As with every tribe, we have our own set of sayings, slang, and “shop-talk”. Many of us talk about twitching, lifers, and sewage ponds with nary a second thought even though such speech outside the birding community would provoke confused glances at best, and, at worst, concerned calls to family members or “the authorities”. Our hobby-related lingo also changes by locale. In Costa Rica, when speaking English, we use a combination of words associated with both North American and UK birding communities. I also have some additional terms that would be appropriate additions to a Costa Rican birding lexicon:

“It’s a Jay”: If you hear a local or guide say this, they aren’t talking about birds like Azure-hooded Jay, the rare Silvery-throated Jay, or the much more common and outrageous White-throated Magpie-Jay. “Just a Jay” means “Brown Jay” because these big corvids are pretty hard to miss. Indeed, some local birders find them so over the top that they don’t even want to look at them any more . What else could those birders be but “jayded”.Brown Jay

It’s a jay.

The R. Quetzal: This is one of my suggestions. I guess it’s because I’m too lazy to say “Resplendent”. Well, too lazy, or because every time I say “Resplendent” I feel like I should be birding the halls of Versailles in a powdered wig (actually, the woods near there are alright). Most locals just leave off the “Resplendent” and refer to this mega unbelievable bird as “Quetzal”, and that does work locally but since there are other species of quetzals, I like “the R. Quetzal”. In sounding like the name of a rap star, this also gives the bird a modern, catchy title that befits the fame and splendid appearance.Resplendent Quetzal

The R. Quetzal.

Cerro de la Muerte: Although the literal translation means “Mountain of Death, birders that say this aren’t talking about a triathlon event or place to avoid. They will usually be talking about fantastic highland birding because that’s the real meaning of “Cerro de la Muerte”.

Look at that raptor!: Aside from the obvious meaning, it does NOT mean Black Vulture or Turkey Vulture. So, if you hear a guide say, “There’s a raptor!”, he or she is talking hawk, hawk-eagle, kite, and so on. If there are a bunch of vultures soaring overhead, scan them to look for the King, Short-tailed Hawk, Zone-tailed Hawk, Hook-billed Kite, or hawk-eagle soaring with them.King Vulture

A King in flight (King Vulture). The fact that this one can still fly with such a lack of feathers demonstrates why it really is the king of vultures. 

Bush-tanager: It’s not new but I just can’t call them anything else. Sorry AOU, but chlorosping-this!Common Chloro

Common Bush-tanager (aka Common Chlorospingus).

Cool-dove: Another invention of mine (s far as I know), I propose this term in lieu of, or in conjunction with, “quail-dove”. Catch a rare, close look at a few quail-doves and it’s obvious why these beauties are “cool-doves”. Some might also be tempted to call them “pain the … doves” (and that’s often true) but the “cool-dove” name reflects the special nature of these so non-pigeon birds.Buff-fronted Quail-Dove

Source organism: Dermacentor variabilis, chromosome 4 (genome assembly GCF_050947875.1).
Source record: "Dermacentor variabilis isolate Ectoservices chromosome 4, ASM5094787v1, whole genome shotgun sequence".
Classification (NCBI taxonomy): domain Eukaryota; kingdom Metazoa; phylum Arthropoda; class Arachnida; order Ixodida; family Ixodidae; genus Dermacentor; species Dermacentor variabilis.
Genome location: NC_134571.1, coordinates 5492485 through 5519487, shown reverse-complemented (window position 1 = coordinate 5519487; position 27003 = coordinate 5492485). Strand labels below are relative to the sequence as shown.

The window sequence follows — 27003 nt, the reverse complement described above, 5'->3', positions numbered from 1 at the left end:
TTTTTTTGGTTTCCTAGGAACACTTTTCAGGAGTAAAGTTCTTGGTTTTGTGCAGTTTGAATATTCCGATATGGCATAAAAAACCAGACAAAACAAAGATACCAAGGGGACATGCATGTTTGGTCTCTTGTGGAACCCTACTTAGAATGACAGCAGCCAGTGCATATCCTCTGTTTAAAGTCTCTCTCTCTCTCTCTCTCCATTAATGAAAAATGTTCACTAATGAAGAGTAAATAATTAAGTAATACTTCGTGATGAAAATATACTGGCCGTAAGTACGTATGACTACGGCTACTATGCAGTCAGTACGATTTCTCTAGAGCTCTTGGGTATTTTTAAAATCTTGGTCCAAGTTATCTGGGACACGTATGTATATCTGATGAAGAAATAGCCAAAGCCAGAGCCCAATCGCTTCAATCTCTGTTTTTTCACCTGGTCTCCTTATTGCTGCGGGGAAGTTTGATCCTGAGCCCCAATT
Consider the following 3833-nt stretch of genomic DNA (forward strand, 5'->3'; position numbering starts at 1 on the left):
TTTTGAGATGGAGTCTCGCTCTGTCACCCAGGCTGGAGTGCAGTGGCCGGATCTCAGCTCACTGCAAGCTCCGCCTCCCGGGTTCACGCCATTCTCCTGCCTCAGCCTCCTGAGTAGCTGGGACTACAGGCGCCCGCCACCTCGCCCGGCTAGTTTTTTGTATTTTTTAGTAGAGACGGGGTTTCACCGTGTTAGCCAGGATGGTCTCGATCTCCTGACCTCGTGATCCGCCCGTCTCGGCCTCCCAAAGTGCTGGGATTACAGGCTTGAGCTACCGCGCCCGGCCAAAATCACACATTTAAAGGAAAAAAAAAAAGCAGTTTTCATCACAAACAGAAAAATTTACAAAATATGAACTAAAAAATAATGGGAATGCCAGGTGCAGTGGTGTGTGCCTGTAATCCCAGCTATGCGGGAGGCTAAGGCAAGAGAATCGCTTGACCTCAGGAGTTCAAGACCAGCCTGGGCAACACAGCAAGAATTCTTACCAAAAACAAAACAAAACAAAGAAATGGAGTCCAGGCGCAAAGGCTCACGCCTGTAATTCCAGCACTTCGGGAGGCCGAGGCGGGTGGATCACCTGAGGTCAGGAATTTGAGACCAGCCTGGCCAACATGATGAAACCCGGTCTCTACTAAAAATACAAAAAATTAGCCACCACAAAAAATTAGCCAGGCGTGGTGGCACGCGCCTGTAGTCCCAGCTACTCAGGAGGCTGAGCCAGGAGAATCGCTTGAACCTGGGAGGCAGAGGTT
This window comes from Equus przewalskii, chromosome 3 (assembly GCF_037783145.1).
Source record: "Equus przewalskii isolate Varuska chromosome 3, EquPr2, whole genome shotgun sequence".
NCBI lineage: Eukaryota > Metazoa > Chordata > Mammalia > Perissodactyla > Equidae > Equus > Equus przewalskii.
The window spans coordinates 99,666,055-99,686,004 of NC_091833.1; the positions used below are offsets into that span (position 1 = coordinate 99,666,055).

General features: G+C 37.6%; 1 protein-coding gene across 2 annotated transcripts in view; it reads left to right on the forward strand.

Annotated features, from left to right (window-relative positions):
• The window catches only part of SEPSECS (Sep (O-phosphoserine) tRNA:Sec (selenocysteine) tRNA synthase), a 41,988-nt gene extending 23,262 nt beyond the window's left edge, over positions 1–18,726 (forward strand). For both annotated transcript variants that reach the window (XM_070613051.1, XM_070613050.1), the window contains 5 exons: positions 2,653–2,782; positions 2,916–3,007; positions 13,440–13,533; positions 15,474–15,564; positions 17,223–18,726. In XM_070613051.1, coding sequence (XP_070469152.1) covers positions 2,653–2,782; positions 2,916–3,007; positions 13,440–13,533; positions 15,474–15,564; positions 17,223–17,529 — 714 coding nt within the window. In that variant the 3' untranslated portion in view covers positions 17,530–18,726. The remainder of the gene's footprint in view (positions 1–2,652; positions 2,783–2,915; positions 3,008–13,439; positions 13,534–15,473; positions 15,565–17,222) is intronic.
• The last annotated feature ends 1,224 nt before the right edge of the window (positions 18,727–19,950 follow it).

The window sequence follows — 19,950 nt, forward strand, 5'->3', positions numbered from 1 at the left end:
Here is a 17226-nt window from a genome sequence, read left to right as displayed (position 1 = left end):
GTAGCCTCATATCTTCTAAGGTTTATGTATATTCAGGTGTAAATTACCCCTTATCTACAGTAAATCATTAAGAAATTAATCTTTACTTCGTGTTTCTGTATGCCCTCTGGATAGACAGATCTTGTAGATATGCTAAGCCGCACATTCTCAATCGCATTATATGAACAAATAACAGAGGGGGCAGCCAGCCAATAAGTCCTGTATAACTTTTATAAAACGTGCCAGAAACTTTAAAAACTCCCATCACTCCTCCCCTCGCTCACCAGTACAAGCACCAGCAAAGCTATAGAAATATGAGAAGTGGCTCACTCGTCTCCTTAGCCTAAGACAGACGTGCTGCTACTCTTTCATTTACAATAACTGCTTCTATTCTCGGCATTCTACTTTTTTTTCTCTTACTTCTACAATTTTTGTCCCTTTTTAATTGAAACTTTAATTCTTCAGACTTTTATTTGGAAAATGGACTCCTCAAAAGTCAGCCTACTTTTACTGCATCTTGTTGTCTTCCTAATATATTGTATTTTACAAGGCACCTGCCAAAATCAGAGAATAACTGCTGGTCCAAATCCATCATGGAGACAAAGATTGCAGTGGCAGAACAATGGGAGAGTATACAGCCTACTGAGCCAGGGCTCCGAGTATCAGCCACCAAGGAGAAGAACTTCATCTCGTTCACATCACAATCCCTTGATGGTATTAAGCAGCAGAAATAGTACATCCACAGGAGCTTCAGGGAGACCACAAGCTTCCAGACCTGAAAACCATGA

This Buff-fronted Cool-Dove sometimes hangs out in the Monteverde parking lot. How’s that for cool?

Jacamar: In the guide book, there are two jacamar species. We would love to see both. Now, back to reality. You almost only, ever, see one of those in Costa Rica so when someone mentions “jacamar”, it’s a Rufous-tailed. If the person had actually seen a “Great Jacamar”, this rarity would never be just a “jacamar”.Rufous-tailed Jacamar

Not that one should ever downplay a Rufous-tailed Jacamar…

“It’s a Rufous-tailed”: Confusingly, if you hear this, the person probably won’t be talking about a Rufous-tailed Jacamar. A Rufous-tailed is always a Rufous-tailed Hummingbird, the most common hummingbrid species in Costa Rica.Rufous-tailed Hummingbird

There are plenty of these in Costa Rica.

A sparrow: This one depends on how it is said. If “a sparrow” is said in a lackluster, passing manner, it’s a Rufous-collared Sparrow. This is sort of like the House Sparrow of Costa Rica. However, if you hear a local birder say, “SPARROW!”, it’s something along the lines of a Grasshopper, Clay-colored, Lark, or Botteri’s Sparrow. Ironically, you might be more excited about a Rufous-collared, but in Costa Rica, the others are darn good finds.

Come to Costa Rica and witness this terminology in action! You will probably see hundreds of cool birds at the same time.

 

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Written by Patrick O'Donnell
Patrick O'Donnell became a birder at the age of 7 after seeing books about birds in the Niagara Falls, New York public library. Although watching thousands of gulls in the Niagara Gorge was sublime, more bird species (and warmer weather) eventually brought him to Mexico, Costa Rica, Ecuador, and other very birdy tropical places. A biologist by training, he has worked on bird-related projects in Colorado, Washington, Peru, and other locales, and has guided birders in Peru, Ecuador, and Costa Rica. These days, he lives in Costa Rica where he juggles guiding, freelance writing, developing bird apps for Costa Rica and Panama, posting on his Costa Rica birding blog, and discussing dinosaurs with his young daughter.